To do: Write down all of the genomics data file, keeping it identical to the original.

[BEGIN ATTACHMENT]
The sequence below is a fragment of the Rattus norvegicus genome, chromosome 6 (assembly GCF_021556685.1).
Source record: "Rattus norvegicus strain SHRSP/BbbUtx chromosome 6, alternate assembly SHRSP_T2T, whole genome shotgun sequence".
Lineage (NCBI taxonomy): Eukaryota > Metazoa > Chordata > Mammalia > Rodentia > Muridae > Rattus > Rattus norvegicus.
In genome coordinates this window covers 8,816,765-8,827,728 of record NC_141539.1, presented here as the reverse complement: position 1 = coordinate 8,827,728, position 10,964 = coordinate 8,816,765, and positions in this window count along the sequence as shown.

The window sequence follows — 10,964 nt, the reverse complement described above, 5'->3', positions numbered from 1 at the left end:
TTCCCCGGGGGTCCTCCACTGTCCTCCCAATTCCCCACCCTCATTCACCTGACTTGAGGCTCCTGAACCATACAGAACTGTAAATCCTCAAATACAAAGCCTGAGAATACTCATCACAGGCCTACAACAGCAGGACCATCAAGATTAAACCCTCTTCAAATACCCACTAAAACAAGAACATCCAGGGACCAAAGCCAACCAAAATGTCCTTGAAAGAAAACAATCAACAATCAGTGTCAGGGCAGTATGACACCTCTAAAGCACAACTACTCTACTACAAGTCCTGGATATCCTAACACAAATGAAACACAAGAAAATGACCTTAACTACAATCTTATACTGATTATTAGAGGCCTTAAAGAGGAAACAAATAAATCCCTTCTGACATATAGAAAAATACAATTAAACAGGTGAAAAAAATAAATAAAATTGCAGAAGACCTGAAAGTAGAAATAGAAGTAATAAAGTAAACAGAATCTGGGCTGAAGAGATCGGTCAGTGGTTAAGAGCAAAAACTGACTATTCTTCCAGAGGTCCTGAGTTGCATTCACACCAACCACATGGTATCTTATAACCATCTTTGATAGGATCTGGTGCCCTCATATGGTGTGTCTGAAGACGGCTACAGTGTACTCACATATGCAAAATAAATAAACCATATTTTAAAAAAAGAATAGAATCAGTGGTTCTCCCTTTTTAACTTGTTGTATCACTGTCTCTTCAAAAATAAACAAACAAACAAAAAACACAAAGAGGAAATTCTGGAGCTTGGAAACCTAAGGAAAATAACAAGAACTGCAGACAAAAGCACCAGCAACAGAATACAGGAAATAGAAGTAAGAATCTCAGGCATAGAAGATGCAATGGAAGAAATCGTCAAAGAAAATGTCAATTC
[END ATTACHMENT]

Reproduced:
The sequence below is a fragment of the Rattus norvegicus genome, chromosome 6 (assembly GCF_021556685.1).
Source record: "Rattus norvegicus strain SHRSP/BbbUtx chromosome 6, alternate assembly SHRSP_T2T, whole genome shotgun sequence".
Lineage (NCBI taxonomy): Eukaryota > Metazoa > Chordata > Mammalia > Rodentia > Muridae > Rattus > Rattus norvegicus.
In genome coordinates this window covers 8,816,765-8,827,728 of record NC_141539.1, presented here as the reverse complement: position 1 = coordinate 8,827,728, position 10,964 = coordinate 8,816,765, and positions in this window count along the sequence as shown.

The window sequence follows — 10,964 nt, the reverse complement described above, 5'->3', positions numbered from 1 at the left end:
TTCCCCGGGGGTCCTCCACTGTCCTCCCAATTCCCCACCCTCATTCACCTGACTTGAGGCTCCTGAACCATACAGAACTGTAAATCCTCAAATACAAAGCCTGAGAATACTCATCACAGGCCTACAACAGCAGGACCATCAAGATTAAACCCTCTTCAAATACCCACTAAAACAAGAACATCCAGGGACCAAAGCCAACCAAAATGTCCTTGAAAGAAAACAATCAACAATCAGTGTCAGGGCAGTATGACACCTCTAAAGCACAACTACTCTACTACAAGTCCTGGATATCCTAACACAAATGAAACACAAGAAAATGACCTTAACTACAATCTTATACTGATTATTAGAGGCCTTAAAGAGGAAACAAATAAATCCCTTCTGACATATAGAAAAATACAATTAAACAGGTGAAAAAAATAAATAAAATTGCAGAAGACCTGAAAGTAGAAATAGAAGTAATAAAGTAAACAGAATCTGGGCTGAAGAGATCGGTCAGTGGTTAAGAGCAAAAACTGACTATTCTTCCAGAGGTCCTGAGTTGCATTCACACCAACCACATGGTATCTTATAACCATCTTTGATAGGATCTGGTGCCCTCATATGGTGTGTCTGAAGACGGCTACAGTGTACTCACATATGCAAAATAAATAAACCATATTTTAAAAAAAGAATAGAATCAGTGGTTCTCCCTTTTTAACTTGTTGTATCACTGTCTCTTCAAAAATAAACAAACAAACAAAAAACACAAAGAGGAAATTCTGGAGCTTGGAAACCTAAGGAAAATAACAAGAACTGCAGACAAAAGCACCAGCAACAGAATACAGGAAATAGAAGTAAGAATCTCAGGCATAGAAGATGCAATGGAAGAAATCGTCAAAGAAAATGTCAATTC